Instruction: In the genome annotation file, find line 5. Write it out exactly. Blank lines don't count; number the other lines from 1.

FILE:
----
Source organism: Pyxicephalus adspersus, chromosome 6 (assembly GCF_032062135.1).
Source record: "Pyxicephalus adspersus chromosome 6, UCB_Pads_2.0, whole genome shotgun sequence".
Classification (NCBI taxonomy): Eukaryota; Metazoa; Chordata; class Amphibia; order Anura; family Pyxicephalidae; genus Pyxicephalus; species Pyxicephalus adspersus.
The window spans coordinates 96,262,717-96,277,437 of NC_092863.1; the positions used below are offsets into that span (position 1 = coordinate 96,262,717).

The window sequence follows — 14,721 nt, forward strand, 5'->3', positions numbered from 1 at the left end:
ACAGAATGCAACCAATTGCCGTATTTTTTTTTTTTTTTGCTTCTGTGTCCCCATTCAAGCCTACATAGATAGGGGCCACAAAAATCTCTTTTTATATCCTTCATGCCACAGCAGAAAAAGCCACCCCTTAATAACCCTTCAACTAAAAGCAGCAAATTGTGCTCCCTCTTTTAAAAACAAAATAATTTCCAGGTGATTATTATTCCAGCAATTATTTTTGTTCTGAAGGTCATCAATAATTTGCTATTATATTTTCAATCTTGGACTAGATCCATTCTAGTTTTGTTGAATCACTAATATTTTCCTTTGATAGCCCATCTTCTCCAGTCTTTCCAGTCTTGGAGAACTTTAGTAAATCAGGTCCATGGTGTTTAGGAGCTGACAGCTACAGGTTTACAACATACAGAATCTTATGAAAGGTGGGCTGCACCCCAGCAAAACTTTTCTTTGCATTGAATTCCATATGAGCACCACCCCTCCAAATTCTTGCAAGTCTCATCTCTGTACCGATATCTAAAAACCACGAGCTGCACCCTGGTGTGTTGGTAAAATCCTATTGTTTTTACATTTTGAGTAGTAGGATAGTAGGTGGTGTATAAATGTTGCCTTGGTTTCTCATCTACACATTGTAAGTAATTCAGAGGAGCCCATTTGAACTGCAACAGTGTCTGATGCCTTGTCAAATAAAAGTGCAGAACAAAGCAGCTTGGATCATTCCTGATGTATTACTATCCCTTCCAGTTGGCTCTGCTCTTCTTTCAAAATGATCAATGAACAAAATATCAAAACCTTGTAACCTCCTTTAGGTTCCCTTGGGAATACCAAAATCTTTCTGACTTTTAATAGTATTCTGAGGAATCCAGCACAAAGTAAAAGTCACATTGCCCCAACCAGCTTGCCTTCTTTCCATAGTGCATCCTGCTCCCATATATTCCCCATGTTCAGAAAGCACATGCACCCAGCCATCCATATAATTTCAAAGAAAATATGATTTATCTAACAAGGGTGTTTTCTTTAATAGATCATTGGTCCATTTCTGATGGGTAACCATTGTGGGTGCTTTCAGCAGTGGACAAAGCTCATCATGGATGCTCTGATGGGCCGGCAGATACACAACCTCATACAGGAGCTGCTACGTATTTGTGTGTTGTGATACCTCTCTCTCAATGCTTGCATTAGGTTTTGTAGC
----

The window sequence follows — 14,721 nt, forward strand, 5'->3', positions numbered from 1 at the left end: